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About King_Nick

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    Property investor, developer.
  1. @RandomBear. Agree with this, I am seeing this alot in prime areas of London (Knightsbridge, Kensington etc), Estate agents have been listing property either bang on its market value or very close to, normally being bullish they'll price it up hoping it will stick but in most cases the offer will be withing 5-10% of the asking price. Of course in the current market, its a bit of a scam still, because there is no stock on the market, they're attracting lots of bits and people are competing I saw a four bedder go last week listed at £975k for over £1m. So they're still getting their fees paid, its just a good sales technique to get people to sign up.
  2. Sorry to hear that. Don't get too disillusioned, its January, which is slow at the best of times and the SE as mentioned has a real problem with supply at the moment, at least to estate agents anyway WIll very probably start to pick up again mid to late February and into Spring.
  3. You'll essentially be a landlord with a rental income from investments, yes you're liable to pay tax on these and capital gains if you sell. You need to get advice from an account/tax specialist on your particular situation. If its through a sole trader you'll still have to pay 40% if you go over the threshold if you want to draw out the funds personally. However, there is a plus side, which is that you can offset your costs against your income. You can put in all your investments, interest from finance, professional fees, your own time, your travel expenses and then you only pay taxes on the balance which you draw out as an income. Best to get professional advice rather than asking in a forum.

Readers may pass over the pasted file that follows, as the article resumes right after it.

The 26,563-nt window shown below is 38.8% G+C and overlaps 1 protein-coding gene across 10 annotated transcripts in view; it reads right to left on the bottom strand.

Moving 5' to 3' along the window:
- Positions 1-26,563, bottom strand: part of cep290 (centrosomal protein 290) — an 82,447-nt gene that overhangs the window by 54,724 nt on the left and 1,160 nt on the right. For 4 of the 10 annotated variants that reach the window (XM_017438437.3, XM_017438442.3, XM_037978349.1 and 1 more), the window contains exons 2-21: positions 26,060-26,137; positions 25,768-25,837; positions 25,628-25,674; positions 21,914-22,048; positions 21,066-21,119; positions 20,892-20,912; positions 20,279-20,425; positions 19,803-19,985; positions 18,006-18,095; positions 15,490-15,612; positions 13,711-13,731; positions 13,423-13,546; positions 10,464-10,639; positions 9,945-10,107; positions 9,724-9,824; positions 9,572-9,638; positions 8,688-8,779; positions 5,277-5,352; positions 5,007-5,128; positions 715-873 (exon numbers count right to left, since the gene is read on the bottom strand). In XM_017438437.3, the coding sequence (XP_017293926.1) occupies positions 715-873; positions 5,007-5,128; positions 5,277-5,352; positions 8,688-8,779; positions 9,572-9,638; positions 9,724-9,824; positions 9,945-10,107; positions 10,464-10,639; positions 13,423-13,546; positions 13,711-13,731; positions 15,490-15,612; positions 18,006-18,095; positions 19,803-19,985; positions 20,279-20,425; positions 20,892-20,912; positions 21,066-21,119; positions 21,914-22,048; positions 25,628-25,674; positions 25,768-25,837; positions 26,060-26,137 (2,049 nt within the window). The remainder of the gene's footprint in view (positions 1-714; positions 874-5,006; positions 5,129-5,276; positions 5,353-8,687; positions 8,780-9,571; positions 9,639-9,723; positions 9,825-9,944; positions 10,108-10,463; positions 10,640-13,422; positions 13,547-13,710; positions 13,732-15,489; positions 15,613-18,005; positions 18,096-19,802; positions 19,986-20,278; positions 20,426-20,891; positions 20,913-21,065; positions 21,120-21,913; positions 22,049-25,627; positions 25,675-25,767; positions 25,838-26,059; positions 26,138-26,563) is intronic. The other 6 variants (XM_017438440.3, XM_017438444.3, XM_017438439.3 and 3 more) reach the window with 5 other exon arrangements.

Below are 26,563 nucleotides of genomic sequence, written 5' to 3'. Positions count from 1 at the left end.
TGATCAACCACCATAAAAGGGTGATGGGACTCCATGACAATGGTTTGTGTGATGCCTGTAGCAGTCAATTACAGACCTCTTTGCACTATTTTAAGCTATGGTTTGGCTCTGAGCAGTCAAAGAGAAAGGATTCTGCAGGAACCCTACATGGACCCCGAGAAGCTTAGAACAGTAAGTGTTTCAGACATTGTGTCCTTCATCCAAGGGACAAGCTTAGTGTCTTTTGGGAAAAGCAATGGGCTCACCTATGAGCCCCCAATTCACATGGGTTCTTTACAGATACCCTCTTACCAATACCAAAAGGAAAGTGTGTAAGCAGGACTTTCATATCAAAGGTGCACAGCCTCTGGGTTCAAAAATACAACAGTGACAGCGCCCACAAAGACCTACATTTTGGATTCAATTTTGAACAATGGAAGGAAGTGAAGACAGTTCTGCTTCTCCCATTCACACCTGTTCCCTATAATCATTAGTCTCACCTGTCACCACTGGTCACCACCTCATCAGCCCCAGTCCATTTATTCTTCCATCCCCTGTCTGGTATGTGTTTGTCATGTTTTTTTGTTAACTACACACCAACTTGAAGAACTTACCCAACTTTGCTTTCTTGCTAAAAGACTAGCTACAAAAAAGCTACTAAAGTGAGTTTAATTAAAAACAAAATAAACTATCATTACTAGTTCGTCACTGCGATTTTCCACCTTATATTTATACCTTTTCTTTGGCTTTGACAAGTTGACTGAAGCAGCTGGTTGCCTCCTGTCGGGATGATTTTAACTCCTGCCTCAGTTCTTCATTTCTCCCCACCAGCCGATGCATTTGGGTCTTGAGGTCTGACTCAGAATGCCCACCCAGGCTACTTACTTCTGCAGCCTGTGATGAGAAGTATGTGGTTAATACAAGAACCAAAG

4. Have you looked on mouseprice.co.uk and nethouseprice and tried to see what other properties in the street / area of similar size are selling for? Despite what the estate agents are saying you can get bargains I do it for a living but the vendor needs to be motivated to do so, which normally means they need to move quickly for some reason or another and your advantage is your not in a chain. If they're in no hurry to move and want to wait to the right offer, then you'll need to be fairly close to what they're looking for. Having an idea of what other properties are actually selling for can help you be realistic about this. There is nothing wrong with your making offers that are a bit under the market value, just be polite with the agent and then leave it out there and carry on your search. If they don't get any better offers they may come back to you. I guess the main thing is no one in any deal wants to feel like they're loosing out. As the cliche goes, the best deals are win/win. So of course no seller is going to want to sell a property for less than they paid and invested in it. So focus on the fact you're a first time buyer expecting a baby and talk about the budgets you have available which is more likely to be viewed with sympathy from the vendor and agent. If they feel that you have more money to spend but just looking for a bargain at their expense, then I guess you could understand why they'd be less interested in taking a hair cut on their property price. The trouble at the moment in most areas of the SE and London which works against you is a shortage of supply and increased demand, especially in the first time buyer market who have found access to funds harder to come by so there is pent up demand. Lots of people 'desperate' to get on the ladder, which makes it more of a sellers market. One thing to note: when an estate agent says 'the seller wont entertain an offer', request they make the offer anyway, they have no right to withhold an offer from the vendor, often times estate agents will do this motivated by their own commission which is a percentage of the selling price, let the vendor reject your offer not the EA. They're a thick skinned bunch, don't worry about hurting his/her feelings, just insure you're very polite and respectful in the way you deal with them. The worse that can happen is your offer is rejected.